Definition

What is phlebitis?

Phlebitis means inflammation of a vein. Thrombophlebitis refers to a blood clot causing the inflammation. Phlebitis can be superficial, in the skin, or deep, in the tissues beneath the skin.

Superficial phlebitis is phlebitis that is in a superficial vein under the surface of the skin. Deep vein thrombophlebitis refers to a blood clot causing phlebitis in the deeper veins. Deep vein thrombophlebitis is also referred to as deep venous thrombophlebitis, deep vein thrombosis.

How common is phlebitis?

Please discuss with your doctor for further information.

Symptoms

What are the symptoms of phlebitis?

The common symptoms of phlebitis are:

Low grade fever may accompany superficial and deep phlebitis. High fever or drainage of pus from the site of thrombophlebitis may suggest an infection of the thrombophlebitis (referred to as septic thrombophlebitis).

Palpable cords along the course of the vein may be a sign of a superficial clot or superficial thrombophlebitis.

A deep venous thrombosis may present as redness and swelling of the involved limb with pain and tenderness. In the leg, this can cause difficulty walking.

There may be some symptoms not listed above. If you have any concerns about a symptom, please consult your doctor.

When should I see my doctor?

If you have any signs or symptoms listed above or have any questions, please consult with your doctor. Everyone’s body acts differently. It is always best to discuss with your doctor what is best for your situation.

Causes

What causes phlebitis?

Phlebitis has many causes. Some of the common causes of phlebitis are:

  • Local trauma or injury to the vein
  • Prolonged inactivity, such as, long driving or plane rides
  • Insertion of intravenous catheters (iv) in hospitals, or iv induced phlebitis
  • Period after a surgery (post-operative period), especially orthopedic procedures
  • Prolonged immobility, as in hospitalized or bed-ridden patients
  • Varicose veins
  • Underlying cancers or clotting disorders
  • Disruption of normal venous system drainage because of removal of lymph nodes, for example, after mastectomy for breast cancer
  • Intravenous drug use
  • Patients with burns

Risk factors

What increases my risk for phlebitis?

There are many risk factors for phlebitis, such as:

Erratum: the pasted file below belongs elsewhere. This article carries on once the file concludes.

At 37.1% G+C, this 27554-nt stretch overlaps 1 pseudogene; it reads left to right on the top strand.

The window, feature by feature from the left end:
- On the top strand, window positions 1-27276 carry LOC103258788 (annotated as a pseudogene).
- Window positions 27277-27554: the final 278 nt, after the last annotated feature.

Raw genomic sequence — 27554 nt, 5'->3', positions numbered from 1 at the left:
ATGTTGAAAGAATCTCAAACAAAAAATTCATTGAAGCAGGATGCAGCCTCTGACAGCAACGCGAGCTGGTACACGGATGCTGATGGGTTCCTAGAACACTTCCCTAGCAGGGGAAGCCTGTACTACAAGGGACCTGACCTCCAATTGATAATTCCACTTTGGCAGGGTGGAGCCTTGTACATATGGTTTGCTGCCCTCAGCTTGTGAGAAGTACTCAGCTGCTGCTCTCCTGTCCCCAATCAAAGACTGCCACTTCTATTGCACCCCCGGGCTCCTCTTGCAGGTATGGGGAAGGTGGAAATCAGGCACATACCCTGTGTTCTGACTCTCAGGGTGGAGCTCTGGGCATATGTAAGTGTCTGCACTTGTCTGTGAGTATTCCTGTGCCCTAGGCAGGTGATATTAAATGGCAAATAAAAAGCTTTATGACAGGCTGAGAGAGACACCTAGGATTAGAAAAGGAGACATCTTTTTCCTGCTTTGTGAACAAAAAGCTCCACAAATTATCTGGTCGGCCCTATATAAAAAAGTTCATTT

• Prolonged inactivity – Staying in bed or sitting for many hours, as in a car or on an airplane, creating stagnant or slow flow of blood from the legs in a dependent position (This pooling of blood in the legs leads to thrombus formation.)
  • Sedentary lifestyle – Not getting any exercise
  • Obesity
  • Smoking cigarettes
  • Certain medical conditions, such as cancer or blood disorders, that increase the clotting potential of the blood
  • Injury to your arms or legs
  • Hormone replacement therapy or birth control pills
  • Pregnancy
  • Varicose veins

Diagnosis & treatment

The information provided is not a substitute for any medical advice. ALWAYS consult with your doctor for more information.

How is phlebitis diagnosed?

Your health care provider will examine you and ask questions about your symptoms.

D-dimer is a blood test that measures a substance that is released as a blood clot dissolves. If this blood test is negative, and you have no risk factors, then it is unlikely that you have a blood clot.

Ultrasound can detect clots or blockage of blood flow, especially in larger, more proximal (upper leg) veins. A small hand-held instrument (probe) is pressed against your skin to help identify blood clots and where the obstruction is. This is a painless, noninvasive test.

Occasionally a venogram is needed to identify blood clots in the smaller, more distal veins. This is an invasive procedure that requires injecting X-ray dye or contrast material into a vein on the foot, then an X-ray is taken of the flow of the dye up the leg.

How is phlebitis treated?

There is no specific drug or treatment for phlebitis. The inflammation usually eases after a couple of weeks, but lumps and a darker colour to a patch of skin may remain for several months.

Lifestyle changes & home remedies

What are some lifestyle changes or home remedies that can help me manage phlebitis?

The following lifestyles and home remedies might help you cope with phlebitis:

  • Keeping a leg raised
  • Wearing compression stockings
  • Staying active to encourage good blood circulation
  • Easing pain with a cold flannel
  • Using anti-inflammatory painkillers such as aspirin
  • Using anti-inflammatory cream or gel on the skin around the affected vein.

If you have any questions, please consult with your doctor to better understand the best solution for you.

Hello Health Group does not provide medical advice, diagnosis or treatment.

Sources

Review Date: October 17, 2017 | Last Modified: October 17, 2017

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